Reformation Day 2016: Beer, friends, and a very sharp sword



One of my favorite quotes from Martin Luther appears below.

I simply taught, preached, and wrote God’s Word; otherwise I did nothing.  And then, while I slept, or drank Wittenberg beer with my Philip [Melanchthon] and my Amsdorf [Nicholaus von], the Word so greatly weakened the papacy that never a prince or emperor did such damage to it.  I did nothing.  The Word did it all.*

Typical Luther!

You probably knew that Luther also taught and spent time with students and served as pastor.  He kept busy much of his life.  However, his point is still valid.  What he could not do, what an earthly ruler could not do, God did!  God weakened the papacy and brought about a reformation through His Word!

Due to God’s sovereign plan, imperfect men began to once again preach and teach His perfect Word!  Post Tenebras Lux.  After the darkness, light!  Having heard the truth for the first time in their lives, people began to protest.  Protestantism was born.

So many Americans today still consider themselves Christian or Protestant.  They do so because they know they are not atheists or adherents to another religion.  Consequently, the term has lost a bit of its significance.  Christian used to mean disciple or follower of Christ.  In the past, protestant meant holding to a faith and practice based upon the Scripture, not the edicts of councils and popes.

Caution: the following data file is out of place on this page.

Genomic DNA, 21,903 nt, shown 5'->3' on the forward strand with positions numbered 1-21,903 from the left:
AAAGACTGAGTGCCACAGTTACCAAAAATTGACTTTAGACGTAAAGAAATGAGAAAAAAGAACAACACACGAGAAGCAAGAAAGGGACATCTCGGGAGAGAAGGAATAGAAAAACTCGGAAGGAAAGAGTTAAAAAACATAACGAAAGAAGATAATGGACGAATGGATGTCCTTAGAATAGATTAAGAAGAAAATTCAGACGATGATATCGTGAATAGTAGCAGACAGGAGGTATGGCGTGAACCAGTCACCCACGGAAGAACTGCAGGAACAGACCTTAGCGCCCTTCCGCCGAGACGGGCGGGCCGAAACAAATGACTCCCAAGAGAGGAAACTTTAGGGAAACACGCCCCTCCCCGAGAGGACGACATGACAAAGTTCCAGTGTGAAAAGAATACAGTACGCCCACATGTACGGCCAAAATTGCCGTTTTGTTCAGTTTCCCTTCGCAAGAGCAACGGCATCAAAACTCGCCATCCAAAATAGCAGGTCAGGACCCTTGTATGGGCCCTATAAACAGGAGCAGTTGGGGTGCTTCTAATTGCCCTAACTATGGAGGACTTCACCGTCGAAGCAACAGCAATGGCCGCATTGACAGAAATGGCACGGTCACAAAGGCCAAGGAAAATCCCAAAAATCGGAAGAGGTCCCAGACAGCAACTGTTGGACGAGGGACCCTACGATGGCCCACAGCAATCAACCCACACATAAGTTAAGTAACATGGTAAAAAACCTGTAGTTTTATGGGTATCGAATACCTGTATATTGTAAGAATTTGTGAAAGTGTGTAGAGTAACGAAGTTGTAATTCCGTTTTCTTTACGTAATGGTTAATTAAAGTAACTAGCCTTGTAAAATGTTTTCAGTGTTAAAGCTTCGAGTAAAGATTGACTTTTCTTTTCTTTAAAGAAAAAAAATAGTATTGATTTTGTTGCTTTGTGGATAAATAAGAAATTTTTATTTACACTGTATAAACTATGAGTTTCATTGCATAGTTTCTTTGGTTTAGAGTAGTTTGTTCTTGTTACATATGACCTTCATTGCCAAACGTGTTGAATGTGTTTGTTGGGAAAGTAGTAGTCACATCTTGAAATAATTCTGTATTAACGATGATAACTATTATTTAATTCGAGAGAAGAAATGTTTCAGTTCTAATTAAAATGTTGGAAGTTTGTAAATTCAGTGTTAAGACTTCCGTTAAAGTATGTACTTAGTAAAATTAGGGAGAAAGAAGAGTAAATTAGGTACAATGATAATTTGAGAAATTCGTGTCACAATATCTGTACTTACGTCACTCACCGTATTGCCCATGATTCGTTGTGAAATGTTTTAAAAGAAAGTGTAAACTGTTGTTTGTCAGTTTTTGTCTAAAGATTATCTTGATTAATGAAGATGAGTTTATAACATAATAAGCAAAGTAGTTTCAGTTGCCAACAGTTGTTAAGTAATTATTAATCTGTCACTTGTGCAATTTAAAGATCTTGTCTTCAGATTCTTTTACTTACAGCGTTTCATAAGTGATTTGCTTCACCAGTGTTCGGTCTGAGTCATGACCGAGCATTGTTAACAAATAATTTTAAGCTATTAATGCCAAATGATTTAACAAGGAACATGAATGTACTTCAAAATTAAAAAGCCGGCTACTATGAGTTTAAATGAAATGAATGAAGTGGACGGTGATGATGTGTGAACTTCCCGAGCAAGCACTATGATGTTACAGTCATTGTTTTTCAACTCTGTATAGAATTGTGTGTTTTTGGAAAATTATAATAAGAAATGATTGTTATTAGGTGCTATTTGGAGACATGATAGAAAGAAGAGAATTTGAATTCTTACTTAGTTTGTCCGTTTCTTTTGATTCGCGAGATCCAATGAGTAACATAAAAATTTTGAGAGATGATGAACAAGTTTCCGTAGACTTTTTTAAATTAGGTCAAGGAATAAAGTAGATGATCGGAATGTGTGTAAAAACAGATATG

Another Latin phrase associated with the Reformation is Semper Reformanda. It means “always reforming.”  Each October 31st (the date that Martin Luther nailed his 95 theses to the Castle Church door in Wittenberg) should serve as an opportunity for our self-examination.

Do I call myself a Christian?  Do I say that I am a Protestant?  If so, I need to evaluate my relationship with the Word of God.  So many self-professed believers in God (they would call themselves “Christians”) do not spend any significant time reading and studying God’s Word. Thus, many of their beliefs and actions are in opposition to the ethic promoted by the Scripture.  Even worse, although they know about the Lord, they do not know Him.  And there is a difference!  Furthermore, they think that their individual faith is sufficient and choose not to regularly gather with others for the purpose of mutual edification and worship.

So, what am I doing with God’s Word?  What am I doing with it TODAY?  Will any time be set aside to read it and contemplate how the stories and truths relate to my own life?  Thanks to the reformers (men like Wycliffe, Luther, Melanchthon and Calvin) we have the Bible in our own language. We can understand it!  But it is difficult to do if the book isn’t opened. The best way to honor those who risked their lives that we might possess the truth is to open The Book.

I’ll conclude with another Luther quote from his Tabletalk:

“Oh! how great and glorious a thing it is to have before one the Word of God!”




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